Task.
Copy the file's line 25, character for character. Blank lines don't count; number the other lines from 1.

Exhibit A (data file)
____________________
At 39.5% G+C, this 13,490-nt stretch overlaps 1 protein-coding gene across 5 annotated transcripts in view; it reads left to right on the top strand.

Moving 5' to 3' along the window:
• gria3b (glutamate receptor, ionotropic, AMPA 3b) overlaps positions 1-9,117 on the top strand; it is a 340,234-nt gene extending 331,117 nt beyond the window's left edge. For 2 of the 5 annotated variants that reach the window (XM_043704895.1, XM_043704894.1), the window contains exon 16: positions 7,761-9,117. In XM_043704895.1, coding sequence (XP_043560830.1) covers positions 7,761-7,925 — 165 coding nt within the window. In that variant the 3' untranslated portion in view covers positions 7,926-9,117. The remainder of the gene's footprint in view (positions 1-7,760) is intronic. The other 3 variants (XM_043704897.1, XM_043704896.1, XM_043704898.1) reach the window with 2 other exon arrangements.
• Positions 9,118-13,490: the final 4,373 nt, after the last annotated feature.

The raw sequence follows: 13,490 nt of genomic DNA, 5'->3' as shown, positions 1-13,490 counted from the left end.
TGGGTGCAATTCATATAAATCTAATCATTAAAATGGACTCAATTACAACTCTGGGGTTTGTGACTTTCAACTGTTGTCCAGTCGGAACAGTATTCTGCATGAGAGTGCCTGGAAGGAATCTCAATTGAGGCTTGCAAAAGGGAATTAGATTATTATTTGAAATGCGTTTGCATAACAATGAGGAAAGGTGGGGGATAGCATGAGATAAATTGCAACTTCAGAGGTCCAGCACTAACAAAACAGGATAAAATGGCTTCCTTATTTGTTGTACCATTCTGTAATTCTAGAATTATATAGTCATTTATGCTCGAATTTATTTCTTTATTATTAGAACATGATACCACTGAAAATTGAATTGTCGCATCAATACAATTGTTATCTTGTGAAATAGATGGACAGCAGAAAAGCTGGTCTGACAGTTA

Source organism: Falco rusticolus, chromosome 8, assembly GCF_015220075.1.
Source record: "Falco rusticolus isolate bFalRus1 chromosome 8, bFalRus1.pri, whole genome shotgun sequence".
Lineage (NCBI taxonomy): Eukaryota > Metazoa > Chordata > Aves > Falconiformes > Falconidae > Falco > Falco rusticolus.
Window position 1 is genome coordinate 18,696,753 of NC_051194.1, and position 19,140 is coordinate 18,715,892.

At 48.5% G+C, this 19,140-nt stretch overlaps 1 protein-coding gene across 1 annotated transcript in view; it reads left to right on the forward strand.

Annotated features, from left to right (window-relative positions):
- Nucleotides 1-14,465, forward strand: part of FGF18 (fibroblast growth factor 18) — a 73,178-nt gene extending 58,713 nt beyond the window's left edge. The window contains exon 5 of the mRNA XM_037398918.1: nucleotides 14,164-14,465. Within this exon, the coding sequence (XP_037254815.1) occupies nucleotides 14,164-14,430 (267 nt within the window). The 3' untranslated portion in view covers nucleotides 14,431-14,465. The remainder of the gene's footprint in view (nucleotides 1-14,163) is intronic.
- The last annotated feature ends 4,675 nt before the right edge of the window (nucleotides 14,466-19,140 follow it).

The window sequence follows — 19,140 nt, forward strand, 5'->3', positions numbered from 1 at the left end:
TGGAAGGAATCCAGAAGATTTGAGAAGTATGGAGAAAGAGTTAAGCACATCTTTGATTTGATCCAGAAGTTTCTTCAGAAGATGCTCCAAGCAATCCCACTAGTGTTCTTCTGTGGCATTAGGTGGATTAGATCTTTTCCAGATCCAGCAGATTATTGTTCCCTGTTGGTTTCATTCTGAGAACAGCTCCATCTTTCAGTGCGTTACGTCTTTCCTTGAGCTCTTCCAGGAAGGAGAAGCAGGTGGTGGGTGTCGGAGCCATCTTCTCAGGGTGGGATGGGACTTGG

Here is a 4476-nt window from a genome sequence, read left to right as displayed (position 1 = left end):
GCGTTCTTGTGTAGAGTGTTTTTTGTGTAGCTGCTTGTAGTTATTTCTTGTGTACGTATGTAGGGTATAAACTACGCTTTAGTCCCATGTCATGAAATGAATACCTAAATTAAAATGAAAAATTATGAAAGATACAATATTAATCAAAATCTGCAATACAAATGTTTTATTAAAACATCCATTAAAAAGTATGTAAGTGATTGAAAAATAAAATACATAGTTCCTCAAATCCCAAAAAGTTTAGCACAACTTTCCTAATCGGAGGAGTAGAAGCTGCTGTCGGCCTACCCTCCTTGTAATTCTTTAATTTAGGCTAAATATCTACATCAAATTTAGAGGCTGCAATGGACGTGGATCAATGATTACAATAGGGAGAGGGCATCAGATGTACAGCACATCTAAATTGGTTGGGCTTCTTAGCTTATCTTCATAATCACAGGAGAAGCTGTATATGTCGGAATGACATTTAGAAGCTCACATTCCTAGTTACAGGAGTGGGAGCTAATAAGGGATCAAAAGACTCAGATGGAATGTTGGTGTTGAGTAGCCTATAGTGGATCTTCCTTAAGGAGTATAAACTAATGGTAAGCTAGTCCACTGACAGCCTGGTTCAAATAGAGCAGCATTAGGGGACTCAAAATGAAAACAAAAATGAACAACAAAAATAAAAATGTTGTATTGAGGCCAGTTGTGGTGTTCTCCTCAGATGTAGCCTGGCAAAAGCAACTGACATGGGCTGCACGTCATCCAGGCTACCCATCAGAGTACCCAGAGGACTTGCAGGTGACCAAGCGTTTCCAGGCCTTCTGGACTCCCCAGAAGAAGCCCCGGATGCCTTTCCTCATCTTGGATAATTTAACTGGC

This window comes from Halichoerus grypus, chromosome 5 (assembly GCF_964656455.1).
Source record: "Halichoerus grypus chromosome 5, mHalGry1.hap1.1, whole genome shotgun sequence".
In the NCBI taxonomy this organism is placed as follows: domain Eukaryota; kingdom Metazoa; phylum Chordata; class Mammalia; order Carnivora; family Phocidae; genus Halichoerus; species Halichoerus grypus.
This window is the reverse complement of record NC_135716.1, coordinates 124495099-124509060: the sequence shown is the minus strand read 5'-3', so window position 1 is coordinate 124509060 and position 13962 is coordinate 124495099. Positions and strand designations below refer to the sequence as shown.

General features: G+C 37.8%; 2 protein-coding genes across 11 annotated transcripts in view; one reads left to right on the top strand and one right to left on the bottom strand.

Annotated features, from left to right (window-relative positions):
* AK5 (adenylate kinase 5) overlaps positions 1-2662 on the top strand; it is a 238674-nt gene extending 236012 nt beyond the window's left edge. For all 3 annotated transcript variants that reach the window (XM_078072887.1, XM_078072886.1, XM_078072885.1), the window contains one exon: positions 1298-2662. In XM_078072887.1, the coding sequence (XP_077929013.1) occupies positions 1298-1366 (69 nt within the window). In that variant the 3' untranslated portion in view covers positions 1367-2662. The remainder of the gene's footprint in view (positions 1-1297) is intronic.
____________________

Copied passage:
* AK5 (adenylate kinase 5) overlaps positions 1-2662 on the top strand; it is a 238674-nt gene extending 236012 nt beyond the window's left edge. For all 3 annotated transcript variants that reach the window (XM_078072887.1, XM_078072886.1, XM_078072885.1), the window contains one exon: positions 1298-2662. In XM_078072887.1, the coding sequence (XP_077929013.1) occupies positions 1298-1366 (69 nt within the window). In that variant the 3' untranslated portion in view covers positions 1367-2662. The remainder of the gene's footprint in view (positions 1-1297) is intronic.